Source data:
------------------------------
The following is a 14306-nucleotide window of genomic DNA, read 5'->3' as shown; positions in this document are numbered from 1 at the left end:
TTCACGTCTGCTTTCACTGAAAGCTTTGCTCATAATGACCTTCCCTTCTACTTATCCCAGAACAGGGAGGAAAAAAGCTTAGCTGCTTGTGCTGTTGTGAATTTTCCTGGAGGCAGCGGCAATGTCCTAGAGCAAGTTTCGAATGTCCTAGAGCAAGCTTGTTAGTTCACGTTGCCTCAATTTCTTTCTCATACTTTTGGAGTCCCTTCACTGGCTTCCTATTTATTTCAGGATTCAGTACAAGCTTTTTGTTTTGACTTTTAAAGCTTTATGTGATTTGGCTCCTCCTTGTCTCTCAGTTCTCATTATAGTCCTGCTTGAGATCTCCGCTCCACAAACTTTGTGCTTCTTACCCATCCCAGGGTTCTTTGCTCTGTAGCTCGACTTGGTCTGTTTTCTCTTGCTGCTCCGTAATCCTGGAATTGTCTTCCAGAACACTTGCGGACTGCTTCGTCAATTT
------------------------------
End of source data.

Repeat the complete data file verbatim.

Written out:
The following is a 14306-nucleotide window of genomic DNA, read 5'->3' as shown; positions in this document are numbered from 1 at the left end:
TTCACGTCTGCTTTCACTGAAAGCTTTGCTCATAATGACCTTCCCTTCTACTTATCCCAGAACAGGGAGGAAAAAAGCTTAGCTGCTTGTGCTGTTGTGAATTTTCCTGGAGGCAGCGGCAATGTCCTAGAGCAAGTTTCGAATGTCCTAGAGCAAGCTTGTTAGTTCACGTTGCCTCAATTTCTTTCTCATACTTTTGGAGTCCCTTCACTGGCTTCCTATTTATTTCAGGATTCAGTACAAGCTTTTTGTTTTGACTTTTAAAGCTTTATGTGATTTGGCTCCTCCTTGTCTCTCAGTTCTCATTATAGTCCTGCTTGAGATCTCCGCTCCACAAACTTTGTGCTTCTTACCCATCCCAGGGTTCTTTGCTCTGTAGCTCGACTTGGTCTGTTTTCTCTTGCTGCTCCGTAATCCTGGAATTGTCTTCCAGAACACTTGCGGACTGCTTCGTCAATTT